Ross-on-Wye

Ross on Wye, Herefordshire, by Cross Duck. Picture used under Creative Commons, click pic for link.

Ross on Wye, Herefordshire, by Cross Duck. Picture used under Creative Commons, click pic for link.

Sitting in the bar of the Royal Hotel overlooking one of the Wye’s circuitous meanders, munching on fish and chips and generally wiling away time is, it turns out, an extremely pleasant way to slow down a Saturday afternoon. Typically for an English summer’s day, the fluffy clouds of lunchtime turned into a damp afternoon in Ross; later on, a plucky country music festival on the grass below will be entirely flooded by a massive thunderstorm – I suppose par for the course when you’re this close to Wales.

Ross considers itself a home of the British tourist trade – the first guided boat tours took in the Wye from Ross, the first tourist guide was published in 1782 about the river. It’s no wonder, really: situated on the edge of both the Forest of Dean and the Herefordshire countryside, Ross is a stone’s throw from the Malverns, the Black Mountains, the Bristol Channel or the cathedral cities of the West Country. And Ross itself is a desperately quaint little market town with pride in itself and its environs. Helpfully, it’s bursting with charity shops, making even a rainy stop-over worthwhile.

The town centres on its stilted Market House at the top of Broad Street. From there you can proceed uphill along the High Street towards St Mary’s church, the Royal Hotel or the Phoenix Theatre, past an array of locally run, independent shops. Particularly interesting looking were Waterfall Antiques, and Truffles deli, stocking an impressive 90 local ciders, arranged by distance from the shop. The opposite direction is Gloucester Road and here you’ll find St Michael’s and Acorns hospice shops. The former provided me with a speculative purchase of a Henning Mankell novel, introducing me to Inspector Wallander, off of the telly. Let me go on the record now to state that it was rubbish.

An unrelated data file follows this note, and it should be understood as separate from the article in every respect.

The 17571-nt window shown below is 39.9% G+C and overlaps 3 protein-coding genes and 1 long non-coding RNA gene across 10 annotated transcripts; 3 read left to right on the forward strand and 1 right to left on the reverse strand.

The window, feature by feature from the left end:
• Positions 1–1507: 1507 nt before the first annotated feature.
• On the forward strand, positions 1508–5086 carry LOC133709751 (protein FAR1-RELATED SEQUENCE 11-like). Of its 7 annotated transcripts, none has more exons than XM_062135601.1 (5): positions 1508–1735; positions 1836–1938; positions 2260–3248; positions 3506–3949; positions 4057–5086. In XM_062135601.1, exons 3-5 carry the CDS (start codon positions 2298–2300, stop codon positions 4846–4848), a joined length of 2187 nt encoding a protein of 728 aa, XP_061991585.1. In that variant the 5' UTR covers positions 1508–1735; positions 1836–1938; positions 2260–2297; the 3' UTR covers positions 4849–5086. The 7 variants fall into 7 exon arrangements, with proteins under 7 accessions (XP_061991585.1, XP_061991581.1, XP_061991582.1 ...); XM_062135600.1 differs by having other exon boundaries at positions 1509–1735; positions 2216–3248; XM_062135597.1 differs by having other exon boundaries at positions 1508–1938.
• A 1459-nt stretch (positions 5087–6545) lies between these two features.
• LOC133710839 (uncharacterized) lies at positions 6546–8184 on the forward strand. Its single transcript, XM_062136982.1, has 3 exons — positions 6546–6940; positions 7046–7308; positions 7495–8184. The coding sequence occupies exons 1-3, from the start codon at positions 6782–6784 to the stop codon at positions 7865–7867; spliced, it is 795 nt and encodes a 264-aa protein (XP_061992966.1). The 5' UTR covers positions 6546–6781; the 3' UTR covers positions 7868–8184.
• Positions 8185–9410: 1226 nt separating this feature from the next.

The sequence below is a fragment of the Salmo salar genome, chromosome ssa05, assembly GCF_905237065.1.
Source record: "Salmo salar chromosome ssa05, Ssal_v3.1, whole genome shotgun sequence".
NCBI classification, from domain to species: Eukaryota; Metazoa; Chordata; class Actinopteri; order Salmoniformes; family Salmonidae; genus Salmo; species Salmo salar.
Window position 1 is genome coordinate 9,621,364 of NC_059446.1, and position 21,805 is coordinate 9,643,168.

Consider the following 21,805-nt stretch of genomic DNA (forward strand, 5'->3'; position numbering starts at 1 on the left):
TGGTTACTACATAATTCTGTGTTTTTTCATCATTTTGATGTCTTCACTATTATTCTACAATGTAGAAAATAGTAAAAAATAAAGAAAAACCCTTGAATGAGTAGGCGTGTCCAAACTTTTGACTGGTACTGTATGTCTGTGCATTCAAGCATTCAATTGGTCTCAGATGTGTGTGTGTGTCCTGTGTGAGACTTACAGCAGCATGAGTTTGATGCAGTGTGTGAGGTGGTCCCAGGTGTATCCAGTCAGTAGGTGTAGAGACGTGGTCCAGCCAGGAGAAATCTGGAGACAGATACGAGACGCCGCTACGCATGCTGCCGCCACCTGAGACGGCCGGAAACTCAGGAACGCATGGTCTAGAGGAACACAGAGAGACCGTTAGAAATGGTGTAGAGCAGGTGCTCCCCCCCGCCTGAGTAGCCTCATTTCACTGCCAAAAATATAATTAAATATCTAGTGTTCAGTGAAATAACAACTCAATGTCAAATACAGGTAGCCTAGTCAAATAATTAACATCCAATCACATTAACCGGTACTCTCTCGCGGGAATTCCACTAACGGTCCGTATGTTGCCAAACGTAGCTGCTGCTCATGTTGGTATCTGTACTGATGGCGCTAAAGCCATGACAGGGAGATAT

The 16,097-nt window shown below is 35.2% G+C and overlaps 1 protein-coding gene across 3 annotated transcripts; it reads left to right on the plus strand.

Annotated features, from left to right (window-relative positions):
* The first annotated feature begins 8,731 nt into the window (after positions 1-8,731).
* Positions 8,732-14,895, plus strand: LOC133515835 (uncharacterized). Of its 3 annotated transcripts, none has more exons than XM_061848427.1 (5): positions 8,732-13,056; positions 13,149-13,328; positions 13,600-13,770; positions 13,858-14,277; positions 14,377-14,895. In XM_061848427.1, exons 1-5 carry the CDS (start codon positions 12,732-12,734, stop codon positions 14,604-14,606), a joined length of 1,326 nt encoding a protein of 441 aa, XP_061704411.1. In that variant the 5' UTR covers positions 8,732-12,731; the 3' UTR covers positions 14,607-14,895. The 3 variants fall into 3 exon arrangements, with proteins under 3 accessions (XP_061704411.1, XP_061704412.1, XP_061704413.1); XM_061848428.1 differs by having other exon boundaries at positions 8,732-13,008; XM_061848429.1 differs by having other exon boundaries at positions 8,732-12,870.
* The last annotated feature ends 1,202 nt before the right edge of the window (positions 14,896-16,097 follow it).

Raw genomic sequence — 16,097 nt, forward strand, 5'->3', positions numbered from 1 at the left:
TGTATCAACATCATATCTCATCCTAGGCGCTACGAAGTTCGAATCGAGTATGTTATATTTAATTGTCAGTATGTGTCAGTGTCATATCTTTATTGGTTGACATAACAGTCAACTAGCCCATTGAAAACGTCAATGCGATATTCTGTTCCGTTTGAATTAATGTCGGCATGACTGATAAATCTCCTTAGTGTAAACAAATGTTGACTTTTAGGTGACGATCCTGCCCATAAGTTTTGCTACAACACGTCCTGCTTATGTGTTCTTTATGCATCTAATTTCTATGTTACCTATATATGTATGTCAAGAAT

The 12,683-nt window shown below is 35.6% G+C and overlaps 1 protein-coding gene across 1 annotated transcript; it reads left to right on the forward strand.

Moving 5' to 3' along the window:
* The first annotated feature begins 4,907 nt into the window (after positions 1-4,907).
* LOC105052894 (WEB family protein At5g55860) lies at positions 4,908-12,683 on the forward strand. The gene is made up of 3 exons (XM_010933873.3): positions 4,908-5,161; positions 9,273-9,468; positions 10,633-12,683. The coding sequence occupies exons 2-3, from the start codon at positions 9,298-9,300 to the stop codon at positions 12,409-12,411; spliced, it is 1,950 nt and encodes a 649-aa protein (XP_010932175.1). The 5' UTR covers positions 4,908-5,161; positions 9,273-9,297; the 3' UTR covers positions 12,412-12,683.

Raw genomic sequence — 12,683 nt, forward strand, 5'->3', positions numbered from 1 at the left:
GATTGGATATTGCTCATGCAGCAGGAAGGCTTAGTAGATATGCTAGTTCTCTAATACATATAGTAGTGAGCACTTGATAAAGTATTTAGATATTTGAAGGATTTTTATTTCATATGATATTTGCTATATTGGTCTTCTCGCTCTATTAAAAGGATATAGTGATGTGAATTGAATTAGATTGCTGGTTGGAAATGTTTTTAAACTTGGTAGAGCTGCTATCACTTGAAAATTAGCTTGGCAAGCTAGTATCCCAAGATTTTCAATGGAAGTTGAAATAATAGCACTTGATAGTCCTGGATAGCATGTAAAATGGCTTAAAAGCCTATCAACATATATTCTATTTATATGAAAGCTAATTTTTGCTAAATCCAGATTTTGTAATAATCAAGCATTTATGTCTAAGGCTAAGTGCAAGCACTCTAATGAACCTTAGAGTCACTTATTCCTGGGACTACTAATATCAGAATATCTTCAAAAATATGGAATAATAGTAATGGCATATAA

It’s the steep main drag, Broad Street, that houses most of the charity shops. You’ll find British Heart Foundation, Barnardos, Oxfam, Sue Ryder Care, Cancer Research and AgeUK lining the street and if you can’t find a bargain in there, you may well be blind. Ross is a tiny town that punches well for charity shops. It’s certainly one of the most agreeable visits you’ll find location-wise and you’d be daft not to have at least a little look.

Find: Ross-on-Wye Google Maps
Get there: Ross is a little bit like hard work if you haven’t got a car: you’ll need the train to Ledbury, though there’s plenty of buses from there.
Consume with: we had lunch at the Royal Hotel – perfectly serviceable, great location, decent price.
Visit: like history? Try Goodrich castle. Like nature? Try Symond’s Yat. Like walking? Try the Forest of Dean. And so on.
Overall rating: four Fat Face shirts.

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2 Comments

Filed under 4/5, Herefordshire

2 responses to “Ross-on-Wye

  1. It’s great to see charity shops in the high streets thriving.

    For my day job, and spare time charity blog site, I specialise in charity websites and reaching online audiences – As much as I love my digital work it’s nice to know that you can have the more traditional, tactile experience in giving to a charity that shopping in a real charity shop brings.

    It’s a real connection from people to people which is what, ultimately, charity giving is all about. Sometimes on websites and charity email that connection can feel lost.

    We have loads in our high street and, apart from being charitable, giving to a charity shop in the high street is also a great way to recycle – making it green and ethical too. It’s also good for those who volunteer gain experience or feel good that they are occupying spare time helping reputable charities.

    There’s a lot to be said for all the different ways to support charities – and it’s important charities try to reach all audiences.

    From a charity marketing perspective – if you can perfect a mix of high street, online, street and postal fundraising techniques – and keep the message coherent, the charity will raise even more money for it’s noble causes through a balanced presence.

  2. t0tnesian

    “…giving to a charity shop in the high street is also a great way to recycle – making it green and ethical too…”

    IF the donations are saleable. If not, the charity has to dispose of them, costing money rather than raising it, since charities pay for refuse collection like other businesses. I used to work as a charity shop volunteer and would despair at the mountains of dirty, broken, incomplete, worn-out, moist, mouldy, sticky or otherwise useless crap people brought to the shop. Used totthbrushes, half-used cosmetics, an enema kit, I kid you not. We’d have to grit our teeth, smile and say ‘thank you’, in case they brought something useful next time. They’d smile back, feeling they’d done their bit by using us as a more convenient dumping point than the council’s recycling centre, which was five minutes’ walk further away.

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